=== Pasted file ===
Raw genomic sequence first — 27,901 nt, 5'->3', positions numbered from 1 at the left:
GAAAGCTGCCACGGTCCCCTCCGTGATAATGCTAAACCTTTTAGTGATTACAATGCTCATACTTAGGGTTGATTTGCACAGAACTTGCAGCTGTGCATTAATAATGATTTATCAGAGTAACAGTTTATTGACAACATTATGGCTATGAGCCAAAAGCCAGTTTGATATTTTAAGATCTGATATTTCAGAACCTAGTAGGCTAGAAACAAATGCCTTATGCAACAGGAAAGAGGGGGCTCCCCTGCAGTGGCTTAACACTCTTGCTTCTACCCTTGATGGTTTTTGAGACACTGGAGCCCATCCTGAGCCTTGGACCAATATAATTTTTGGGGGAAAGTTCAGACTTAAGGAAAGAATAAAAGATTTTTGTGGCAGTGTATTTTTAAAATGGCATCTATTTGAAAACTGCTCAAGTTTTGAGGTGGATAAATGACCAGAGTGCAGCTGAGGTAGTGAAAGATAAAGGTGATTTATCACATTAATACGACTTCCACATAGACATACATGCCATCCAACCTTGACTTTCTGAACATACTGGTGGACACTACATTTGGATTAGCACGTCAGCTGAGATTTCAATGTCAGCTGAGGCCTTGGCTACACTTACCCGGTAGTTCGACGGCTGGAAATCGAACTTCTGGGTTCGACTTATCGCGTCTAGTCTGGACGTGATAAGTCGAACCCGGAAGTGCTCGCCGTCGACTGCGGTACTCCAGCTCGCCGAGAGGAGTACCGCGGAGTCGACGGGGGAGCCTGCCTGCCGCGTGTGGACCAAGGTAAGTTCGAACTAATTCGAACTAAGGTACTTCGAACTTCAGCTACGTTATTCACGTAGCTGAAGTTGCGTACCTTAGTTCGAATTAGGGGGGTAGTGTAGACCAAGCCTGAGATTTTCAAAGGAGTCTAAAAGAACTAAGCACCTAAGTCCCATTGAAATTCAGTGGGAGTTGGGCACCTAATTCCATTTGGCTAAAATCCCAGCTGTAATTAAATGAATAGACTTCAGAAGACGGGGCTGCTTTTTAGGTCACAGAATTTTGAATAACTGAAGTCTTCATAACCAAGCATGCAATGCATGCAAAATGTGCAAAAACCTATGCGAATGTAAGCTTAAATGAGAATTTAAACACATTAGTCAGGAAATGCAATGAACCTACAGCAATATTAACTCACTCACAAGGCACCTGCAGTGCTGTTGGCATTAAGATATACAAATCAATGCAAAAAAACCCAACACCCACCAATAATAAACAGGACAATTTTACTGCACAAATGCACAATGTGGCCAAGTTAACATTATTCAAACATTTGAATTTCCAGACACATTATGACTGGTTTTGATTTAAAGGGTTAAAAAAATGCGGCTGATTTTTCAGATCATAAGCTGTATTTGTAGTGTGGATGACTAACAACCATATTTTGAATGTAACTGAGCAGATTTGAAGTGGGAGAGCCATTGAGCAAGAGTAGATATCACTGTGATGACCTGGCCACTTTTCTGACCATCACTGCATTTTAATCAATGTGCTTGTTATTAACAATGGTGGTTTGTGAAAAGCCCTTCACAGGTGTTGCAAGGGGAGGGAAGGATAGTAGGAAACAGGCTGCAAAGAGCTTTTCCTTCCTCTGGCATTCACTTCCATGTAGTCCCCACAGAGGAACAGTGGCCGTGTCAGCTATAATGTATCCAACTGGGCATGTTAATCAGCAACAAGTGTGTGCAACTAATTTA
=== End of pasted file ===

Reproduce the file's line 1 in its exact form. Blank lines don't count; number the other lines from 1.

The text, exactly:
Raw genomic sequence first — 27,901 nt, 5'->3', positions numbered from 1 at the left: